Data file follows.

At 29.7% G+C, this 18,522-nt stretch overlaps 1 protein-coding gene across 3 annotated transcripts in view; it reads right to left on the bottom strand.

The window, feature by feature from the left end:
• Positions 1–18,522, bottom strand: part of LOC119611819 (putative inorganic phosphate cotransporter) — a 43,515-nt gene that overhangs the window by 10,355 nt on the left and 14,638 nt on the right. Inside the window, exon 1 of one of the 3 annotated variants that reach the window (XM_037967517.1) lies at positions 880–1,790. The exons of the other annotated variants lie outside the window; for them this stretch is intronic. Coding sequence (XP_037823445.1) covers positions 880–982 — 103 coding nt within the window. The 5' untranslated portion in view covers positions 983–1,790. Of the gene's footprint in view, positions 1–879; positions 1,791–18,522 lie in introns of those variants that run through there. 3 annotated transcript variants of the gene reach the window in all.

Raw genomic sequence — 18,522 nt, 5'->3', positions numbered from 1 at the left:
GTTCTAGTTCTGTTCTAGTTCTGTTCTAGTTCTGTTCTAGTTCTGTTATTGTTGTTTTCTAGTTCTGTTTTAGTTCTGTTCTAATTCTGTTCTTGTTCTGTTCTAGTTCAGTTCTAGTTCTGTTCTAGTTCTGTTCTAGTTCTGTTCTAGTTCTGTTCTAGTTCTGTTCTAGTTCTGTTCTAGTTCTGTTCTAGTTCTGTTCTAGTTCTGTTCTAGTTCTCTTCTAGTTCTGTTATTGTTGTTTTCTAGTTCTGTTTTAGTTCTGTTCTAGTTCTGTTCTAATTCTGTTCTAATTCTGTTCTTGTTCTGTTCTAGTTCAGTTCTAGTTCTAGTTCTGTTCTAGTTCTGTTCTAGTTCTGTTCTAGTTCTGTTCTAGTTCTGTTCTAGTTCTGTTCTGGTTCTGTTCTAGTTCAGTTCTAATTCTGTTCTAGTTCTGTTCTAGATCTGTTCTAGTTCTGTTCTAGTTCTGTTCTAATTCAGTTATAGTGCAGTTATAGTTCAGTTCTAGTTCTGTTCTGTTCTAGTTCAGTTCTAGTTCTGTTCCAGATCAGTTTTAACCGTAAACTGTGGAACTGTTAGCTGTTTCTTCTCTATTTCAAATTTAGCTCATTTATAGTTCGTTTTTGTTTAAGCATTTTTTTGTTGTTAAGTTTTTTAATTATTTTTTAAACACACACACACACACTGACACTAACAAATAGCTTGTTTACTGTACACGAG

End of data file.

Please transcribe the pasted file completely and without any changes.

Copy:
At 29.7% G+C, this 18,522-nt stretch overlaps 1 protein-coding gene across 3 annotated transcripts in view; it reads right to left on the bottom strand.

The window, feature by feature from the left end:
• Positions 1–18,522, bottom strand: part of LOC119611819 (putative inorganic phosphate cotransporter) — a 43,515-nt gene that overhangs the window by 10,355 nt on the left and 14,638 nt on the right. Inside the window, exon 1 of one of the 3 annotated variants that reach the window (XM_037967517.1) lies at positions 880–1,790. The exons of the other annotated variants lie outside the window; for them this stretch is intronic. Coding sequence (XP_037823445.1) covers positions 880–982 — 103 coding nt within the window. The 5' untranslated portion in view covers positions 983–1,790. Of the gene's footprint in view, positions 1–879; positions 1,791–18,522 lie in introns of those variants that run through there. 3 annotated transcript variants of the gene reach the window in all.

Raw genomic sequence — 18,522 nt, 5'->3', positions numbered from 1 at the left:
GTTCTAGTTCTGTTCTAGTTCTGTTCTAGTTCTGTTCTAGTTCTGTTATTGTTGTTTTCTAGTTCTGTTTTAGTTCTGTTCTAATTCTGTTCTTGTTCTGTTCTAGTTCAGTTCTAGTTCTGTTCTAGTTCTGTTCTAGTTCTGTTCTAGTTCTGTTCTAGTTCTGTTCTAGTTCTGTTCTAGTTCTGTTCTAGTTCTGTTCTAGTTCTGTTCTAGTTCTCTTCTAGTTCTGTTATTGTTGTTTTCTAGTTCTGTTTTAGTTCTGTTCTAGTTCTGTTCTAATTCTGTTCTAATTCTGTTCTTGTTCTGTTCTAGTTCAGTTCTAGTTCTAGTTCTGTTCTAGTTCTGTTCTAGTTCTGTTCTAGTTCTGTTCTAGTTCTGTTCTAGTTCTGTTCTGGTTCTGTTCTAGTTCAGTTCTAATTCTGTTCTAGTTCTGTTCTAGATCTGTTCTAGTTCTGTTCTAGTTCTGTTCTAATTCAGTTATAGTGCAGTTATAGTTCAGTTCTAGTTCTGTTCTGTTCTAGTTCAGTTCTAGTTCTGTTCCAGATCAGTTTTAACCGTAAACTGTGGAACTGTTAGCTGTTTCTTCTCTATTTCAAATTTAGCTCATTTATAGTTCGTTTTTGTTTAAGCATTTTTTTGTTGTTAAGTTTTTTAATTATTTTTTAAACACACACACACACACTGACACTAACAAATAGCTTGTTTACTGTACACGAG